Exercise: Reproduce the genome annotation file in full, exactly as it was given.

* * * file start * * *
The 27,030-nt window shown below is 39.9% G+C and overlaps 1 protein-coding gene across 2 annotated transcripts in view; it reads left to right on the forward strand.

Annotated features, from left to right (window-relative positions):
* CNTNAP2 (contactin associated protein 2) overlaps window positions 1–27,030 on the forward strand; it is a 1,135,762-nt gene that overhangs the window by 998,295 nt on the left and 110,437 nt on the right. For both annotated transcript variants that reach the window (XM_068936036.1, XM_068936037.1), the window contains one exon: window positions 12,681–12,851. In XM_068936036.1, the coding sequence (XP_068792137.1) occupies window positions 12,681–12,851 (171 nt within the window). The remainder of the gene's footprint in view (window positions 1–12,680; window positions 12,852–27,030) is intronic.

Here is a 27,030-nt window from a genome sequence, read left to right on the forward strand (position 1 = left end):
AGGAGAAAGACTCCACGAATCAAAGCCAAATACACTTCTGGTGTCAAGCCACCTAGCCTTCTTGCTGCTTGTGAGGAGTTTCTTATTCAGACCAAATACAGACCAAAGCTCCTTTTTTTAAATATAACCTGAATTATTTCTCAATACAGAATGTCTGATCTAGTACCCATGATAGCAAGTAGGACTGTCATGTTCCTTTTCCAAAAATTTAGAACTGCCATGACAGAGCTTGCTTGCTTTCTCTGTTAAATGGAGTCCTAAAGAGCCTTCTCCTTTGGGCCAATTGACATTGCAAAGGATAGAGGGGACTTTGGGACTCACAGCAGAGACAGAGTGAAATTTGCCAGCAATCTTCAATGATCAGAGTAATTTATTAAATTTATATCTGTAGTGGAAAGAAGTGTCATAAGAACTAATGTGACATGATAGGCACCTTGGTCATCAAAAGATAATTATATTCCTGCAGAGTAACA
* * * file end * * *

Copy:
The 27,030-nt window shown below is 39.9% G+C and overlaps 1 protein-coding gene across 2 annotated transcripts in view; it reads left to right on the forward strand.

Annotated features, from left to right (window-relative positions):
* CNTNAP2 (contactin associated protein 2) overlaps window positions 1–27,030 on the forward strand; it is a 1,135,762-nt gene that overhangs the window by 998,295 nt on the left and 110,437 nt on the right. For both annotated transcript variants that reach the window (XM_068936036.1, XM_068936037.1), the window contains one exon: window positions 12,681–12,851. In XM_068936036.1, the coding sequence (XP_068792137.1) occupies window positions 12,681–12,851 (171 nt within the window). The remainder of the gene's footprint in view (window positions 1–12,680; window positions 12,852–27,030) is intronic.

Here is a 27,030-nt window from a genome sequence, read left to right on the forward strand (position 1 = left end):
AGGAGAAAGACTCCACGAATCAAAGCCAAATACACTTCTGGTGTCAAGCCACCTAGCCTTCTTGCTGCTTGTGAGGAGTTTCTTATTCAGACCAAATACAGACCAAAGCTCCTTTTTTTAAATATAACCTGAATTATTTCTCAATACAGAATGTCTGATCTAGTACCCATGATAGCAAGTAGGACTGTCATGTTCCTTTTCCAAAAATTTAGAACTGCCATGACAGAGCTTGCTTGCTTTCTCTGTTAAATGGAGTCCTAAAGAGCCTTCTCCTTTGGGCCAATTGACATTGCAAAGGATAGAGGGGACTTTGGGACTCACAGCAGAGACAGAGTGAAATTTGCCAGCAATCTTCAATGATCAGAGTAATTTATTAAATTTATATCTGTAGTGGAAAGAAGTGTCATAAGAACTAATGTGACATGATAGGCACCTTGGTCATCAAAAGATAATTATATTCCTGCAGAGTAACA